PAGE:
Global crisis fuels the rise of unions
In the face of the ongoing global economic crisis, with massive unemployment and a wage and welfare gap continuing to grow, the remnants of communist parties around the world are seeing a chance of again becoming major, even leading, political forces.
And the prime vehicle towards this goal is the trade union movement.
It is this that lies behind the decision of labour federation Cosatu’s leadership to host the 17th congress of the World Federation of Trade Unions (WFTU). Until this week, none of the other South African trade union federations, or the major international body, the International Trade Union Confederation (Ituc), was aware of this decision.
Ituc general secretary Sharan Burrow has now sent a formal request to Cosatu to confirm whether the federation intends to host the WFTU congress.
In previous statements, Ituc has made it clear it does not consider the WFTU a “genuine trade union organisation” since it includes among its affiliates the state-sponsored unions of repressive countries such as North Korea and Syria.
However, formal affiliation to the WFTU and closer links with that body have been on the cards for Cosatu for more than three years. In the wake of May Day rallies in 2012, SA Communist Party general secretary Blade Nzimande urged Cosatu to affiliate to the WFTU. He maintained this would “advance the cause of national liberation and socialism in the world today”.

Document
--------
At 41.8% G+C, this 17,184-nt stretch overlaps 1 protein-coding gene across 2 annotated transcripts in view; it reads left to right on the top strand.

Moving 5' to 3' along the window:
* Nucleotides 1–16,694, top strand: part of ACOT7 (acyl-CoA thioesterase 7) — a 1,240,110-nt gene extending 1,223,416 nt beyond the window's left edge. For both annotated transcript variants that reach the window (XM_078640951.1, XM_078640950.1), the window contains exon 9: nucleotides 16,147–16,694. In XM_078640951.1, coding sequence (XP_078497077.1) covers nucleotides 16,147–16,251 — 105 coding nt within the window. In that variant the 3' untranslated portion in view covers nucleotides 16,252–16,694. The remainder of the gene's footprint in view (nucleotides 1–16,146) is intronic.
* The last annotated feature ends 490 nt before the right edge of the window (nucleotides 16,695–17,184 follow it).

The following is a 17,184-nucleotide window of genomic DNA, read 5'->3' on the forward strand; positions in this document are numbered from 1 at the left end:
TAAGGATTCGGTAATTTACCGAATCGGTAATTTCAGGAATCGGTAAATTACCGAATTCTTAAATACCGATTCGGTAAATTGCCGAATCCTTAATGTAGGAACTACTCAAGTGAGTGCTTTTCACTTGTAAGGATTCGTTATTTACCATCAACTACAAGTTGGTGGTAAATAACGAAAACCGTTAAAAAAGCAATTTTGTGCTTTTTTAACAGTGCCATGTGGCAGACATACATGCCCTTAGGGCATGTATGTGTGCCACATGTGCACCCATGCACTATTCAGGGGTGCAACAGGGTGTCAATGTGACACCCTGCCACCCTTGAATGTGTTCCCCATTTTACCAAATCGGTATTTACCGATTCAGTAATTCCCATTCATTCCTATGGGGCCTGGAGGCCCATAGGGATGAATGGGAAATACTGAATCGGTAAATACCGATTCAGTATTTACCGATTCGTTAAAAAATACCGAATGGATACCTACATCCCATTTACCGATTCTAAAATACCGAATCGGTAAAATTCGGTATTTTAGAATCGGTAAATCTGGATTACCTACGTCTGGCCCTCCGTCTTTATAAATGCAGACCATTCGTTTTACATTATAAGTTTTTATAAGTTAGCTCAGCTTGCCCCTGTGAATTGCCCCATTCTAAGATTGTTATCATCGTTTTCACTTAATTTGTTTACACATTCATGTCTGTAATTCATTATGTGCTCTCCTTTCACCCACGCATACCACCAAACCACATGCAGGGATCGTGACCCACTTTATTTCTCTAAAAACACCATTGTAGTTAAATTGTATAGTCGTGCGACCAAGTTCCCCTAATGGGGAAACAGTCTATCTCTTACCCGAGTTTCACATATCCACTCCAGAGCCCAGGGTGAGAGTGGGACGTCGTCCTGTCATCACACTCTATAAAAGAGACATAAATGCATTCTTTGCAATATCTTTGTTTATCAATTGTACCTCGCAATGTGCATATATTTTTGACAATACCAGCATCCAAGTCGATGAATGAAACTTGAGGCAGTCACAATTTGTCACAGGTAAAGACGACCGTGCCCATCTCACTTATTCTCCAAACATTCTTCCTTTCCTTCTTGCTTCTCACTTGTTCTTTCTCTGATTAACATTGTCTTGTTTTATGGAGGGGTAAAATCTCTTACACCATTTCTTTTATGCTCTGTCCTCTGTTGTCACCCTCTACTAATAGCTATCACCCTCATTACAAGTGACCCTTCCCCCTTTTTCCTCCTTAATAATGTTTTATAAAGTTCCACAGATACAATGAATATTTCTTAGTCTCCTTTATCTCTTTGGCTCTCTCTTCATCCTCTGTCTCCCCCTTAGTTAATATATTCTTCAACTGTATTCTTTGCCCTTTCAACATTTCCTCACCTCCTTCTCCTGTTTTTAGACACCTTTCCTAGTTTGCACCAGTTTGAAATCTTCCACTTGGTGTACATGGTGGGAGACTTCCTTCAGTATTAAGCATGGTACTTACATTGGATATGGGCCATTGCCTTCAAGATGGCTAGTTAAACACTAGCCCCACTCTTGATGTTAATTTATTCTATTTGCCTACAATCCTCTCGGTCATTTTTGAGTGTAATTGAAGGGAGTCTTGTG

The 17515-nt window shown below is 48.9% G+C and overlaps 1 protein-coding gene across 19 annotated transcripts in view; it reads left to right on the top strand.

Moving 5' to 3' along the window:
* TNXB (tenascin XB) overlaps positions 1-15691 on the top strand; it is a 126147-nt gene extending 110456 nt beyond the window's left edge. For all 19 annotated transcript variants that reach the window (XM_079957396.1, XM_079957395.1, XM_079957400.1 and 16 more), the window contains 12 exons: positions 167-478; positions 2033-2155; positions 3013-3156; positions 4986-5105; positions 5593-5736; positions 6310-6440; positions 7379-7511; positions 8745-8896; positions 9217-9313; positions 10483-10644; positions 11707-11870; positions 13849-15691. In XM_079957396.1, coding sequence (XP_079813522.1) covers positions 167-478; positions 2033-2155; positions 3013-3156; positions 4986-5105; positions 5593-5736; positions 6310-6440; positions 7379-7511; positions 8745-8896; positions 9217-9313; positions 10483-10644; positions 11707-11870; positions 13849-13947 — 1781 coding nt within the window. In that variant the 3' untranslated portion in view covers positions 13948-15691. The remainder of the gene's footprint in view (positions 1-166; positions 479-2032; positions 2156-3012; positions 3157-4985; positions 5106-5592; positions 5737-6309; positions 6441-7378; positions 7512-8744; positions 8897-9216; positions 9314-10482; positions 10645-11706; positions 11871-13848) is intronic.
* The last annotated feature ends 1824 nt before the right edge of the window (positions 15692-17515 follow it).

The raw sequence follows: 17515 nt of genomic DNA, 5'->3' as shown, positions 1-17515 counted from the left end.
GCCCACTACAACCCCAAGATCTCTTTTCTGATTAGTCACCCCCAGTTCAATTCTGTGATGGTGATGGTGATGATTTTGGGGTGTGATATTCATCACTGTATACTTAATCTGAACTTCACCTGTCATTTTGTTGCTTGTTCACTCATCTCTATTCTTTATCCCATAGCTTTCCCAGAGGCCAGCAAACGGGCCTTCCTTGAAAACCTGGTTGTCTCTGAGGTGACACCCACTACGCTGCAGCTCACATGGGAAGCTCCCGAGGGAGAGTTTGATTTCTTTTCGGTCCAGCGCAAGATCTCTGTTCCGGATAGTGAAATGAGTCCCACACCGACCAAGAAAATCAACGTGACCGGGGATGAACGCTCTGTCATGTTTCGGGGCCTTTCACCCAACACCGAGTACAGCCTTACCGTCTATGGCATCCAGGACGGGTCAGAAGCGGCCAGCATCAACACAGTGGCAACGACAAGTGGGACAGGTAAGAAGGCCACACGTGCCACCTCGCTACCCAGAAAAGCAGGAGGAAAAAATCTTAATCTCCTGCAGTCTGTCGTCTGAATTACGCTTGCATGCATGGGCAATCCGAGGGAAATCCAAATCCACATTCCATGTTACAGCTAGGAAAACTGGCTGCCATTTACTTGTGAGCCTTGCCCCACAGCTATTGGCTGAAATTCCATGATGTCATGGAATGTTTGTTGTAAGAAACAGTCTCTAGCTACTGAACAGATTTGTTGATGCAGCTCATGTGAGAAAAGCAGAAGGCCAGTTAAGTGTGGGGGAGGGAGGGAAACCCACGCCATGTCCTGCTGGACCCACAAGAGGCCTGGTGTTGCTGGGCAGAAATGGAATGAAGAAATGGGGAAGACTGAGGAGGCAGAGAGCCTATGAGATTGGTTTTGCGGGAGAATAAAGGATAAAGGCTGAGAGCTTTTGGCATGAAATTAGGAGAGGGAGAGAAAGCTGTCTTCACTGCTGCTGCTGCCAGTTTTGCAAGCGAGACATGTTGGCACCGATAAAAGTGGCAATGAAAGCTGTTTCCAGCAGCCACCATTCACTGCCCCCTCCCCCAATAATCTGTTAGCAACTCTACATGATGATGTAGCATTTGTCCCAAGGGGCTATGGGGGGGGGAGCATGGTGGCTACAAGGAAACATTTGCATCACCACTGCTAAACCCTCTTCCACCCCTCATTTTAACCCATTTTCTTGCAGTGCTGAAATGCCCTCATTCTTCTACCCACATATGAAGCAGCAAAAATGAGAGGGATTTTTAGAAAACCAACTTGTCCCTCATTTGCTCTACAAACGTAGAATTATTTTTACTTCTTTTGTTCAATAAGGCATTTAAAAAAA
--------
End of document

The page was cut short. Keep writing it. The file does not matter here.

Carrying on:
At the Cosatu congress later that year, several affiliates called for affiliation to the WFTU as an “anti-imperialist, class-based federation”. Significantly, one of the leading supporters of this position was the National Union of Metalworkers (Numsa), which was subsequently expelled from Cosatu. The move to host the WFTU congress again brings to the fore the ideological fragmentation that existed after World War 2, when the WFTU became, to a large extent, the agent of Soviet foreign policy throughout the Cold War period.
The International Confederation of Free Trade Unions (now Ituc), was the largely USand British-inspired response.
With the disintegration of the Soviet Union and its satellites in 1990, the WFTU all but collapsed. This was a time of triumphalism for one side in a politically bipolar world; the private enterprise West had apparently finally dominated the state-centred East, and these models were portrayed as the only alternatives available.
Yet on an economic level, both functioned on the same principle: competition. And this meant the accumulation of profit in order to compete better.
On the one side was the fusion of government and business — of state and capital. On the other, the economy was privately controlled, with the government at apparent arm’s length. In the East, the trade unions became merely conveyor belts for party and state. In the West they were, to varying degrees, independent of party, state and business, although wooed by all.
But the concept of freedom of association, of the right of workers to independently form and manage unions, remains the Ituc cornerstone and sets it apart from the WFTU, which stipulates that “worker states” should be supported by their trade unions.